A historic study, a nursing tradition

The Nurses’ Health Studies are the largest, longest running investigations of women’s health.

Started in 1976 and expanded in 1989, the information provided by its 238,000 dedicated nurse-participants has allowed NHS to produce key advances in literally hundreds of important topics–altering medical practice and changing national dietary guidelines. The study is conducted by researchers at Harvard School of Public Health and Brigham and Women's Hospital in Boston, Massachusetts.

Nurses' Health Study 1

In the early 1970s, Dr. Frank Speizer began the Nurses’ Health Study with the hope of learning more about the potential long-term risk factors for cancer and cardiovascular disease on women.

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Nurses' Health Study 2

Nurses’ Health Study 2 began in 1989 by Dr. Walter Willett and colleagues. The study was once again funded by the National Institutes of Health. The purpose of NHS2 was to study diet, and lifestyle risk factors in women who were younger than the NHS1 participants.

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Nurses' Health Study 3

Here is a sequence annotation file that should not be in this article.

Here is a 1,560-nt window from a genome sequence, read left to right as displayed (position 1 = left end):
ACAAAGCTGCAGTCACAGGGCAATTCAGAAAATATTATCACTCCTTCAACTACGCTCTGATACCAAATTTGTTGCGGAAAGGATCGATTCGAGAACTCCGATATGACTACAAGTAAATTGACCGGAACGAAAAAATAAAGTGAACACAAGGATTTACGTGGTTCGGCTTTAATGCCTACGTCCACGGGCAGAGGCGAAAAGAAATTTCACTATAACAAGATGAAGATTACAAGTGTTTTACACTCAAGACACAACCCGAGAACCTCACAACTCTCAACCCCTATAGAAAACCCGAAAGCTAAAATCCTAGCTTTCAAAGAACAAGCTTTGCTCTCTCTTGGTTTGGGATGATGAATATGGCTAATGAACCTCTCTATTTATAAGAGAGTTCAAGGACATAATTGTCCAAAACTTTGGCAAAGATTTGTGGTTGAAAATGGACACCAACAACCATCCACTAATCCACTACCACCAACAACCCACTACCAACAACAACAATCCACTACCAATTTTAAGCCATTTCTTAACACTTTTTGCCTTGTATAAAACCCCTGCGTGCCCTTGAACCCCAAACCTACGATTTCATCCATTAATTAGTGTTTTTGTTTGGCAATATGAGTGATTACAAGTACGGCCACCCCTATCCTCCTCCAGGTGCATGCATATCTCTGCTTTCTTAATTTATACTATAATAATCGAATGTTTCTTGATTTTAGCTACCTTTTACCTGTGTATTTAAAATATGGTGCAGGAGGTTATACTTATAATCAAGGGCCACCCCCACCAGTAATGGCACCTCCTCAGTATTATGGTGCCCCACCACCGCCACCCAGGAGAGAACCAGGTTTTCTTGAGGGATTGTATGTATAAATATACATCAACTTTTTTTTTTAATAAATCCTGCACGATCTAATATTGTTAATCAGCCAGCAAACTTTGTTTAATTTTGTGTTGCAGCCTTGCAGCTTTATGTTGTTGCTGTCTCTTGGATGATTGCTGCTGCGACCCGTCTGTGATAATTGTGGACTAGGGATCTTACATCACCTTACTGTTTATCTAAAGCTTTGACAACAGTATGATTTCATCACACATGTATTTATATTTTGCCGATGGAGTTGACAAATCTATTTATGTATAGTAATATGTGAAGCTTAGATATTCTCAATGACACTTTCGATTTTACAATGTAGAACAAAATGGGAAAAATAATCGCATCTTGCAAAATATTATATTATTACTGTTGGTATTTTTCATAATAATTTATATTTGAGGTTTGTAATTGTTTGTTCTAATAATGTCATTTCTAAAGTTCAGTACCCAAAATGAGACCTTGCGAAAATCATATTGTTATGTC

In 2010, Drs. Walter Willett, Janet Rich-Edwards, Stacey Missmer, and Jorge Chavarro started Nurses’ Health Study 3 in collaboration with investigators at the Channing Laboratory and the Harvard School of Public Health. For the first time ever, the study is entirely web-based. Participants include female LPN/LVNs and RNs, and it’s also open to nurses in Canada. NHS3 aims to be more representative of nurses’ diverse backgrounds.  It will closely look at health issues related to lifestyle, fertility/pregnancy, environment, and nursing exposures.

Nurses already enrolled in the Nurses’ Health Studies have been invaluable in recruiting new participants. Their passionate commitment and strong support are enormously appreciated. Tell a nurse.

“I’m a third-generation RN. My grandmother, my mother, and I are all NHS participants. As nurses, we believe we have a duty to support research.”

Kerri F., RN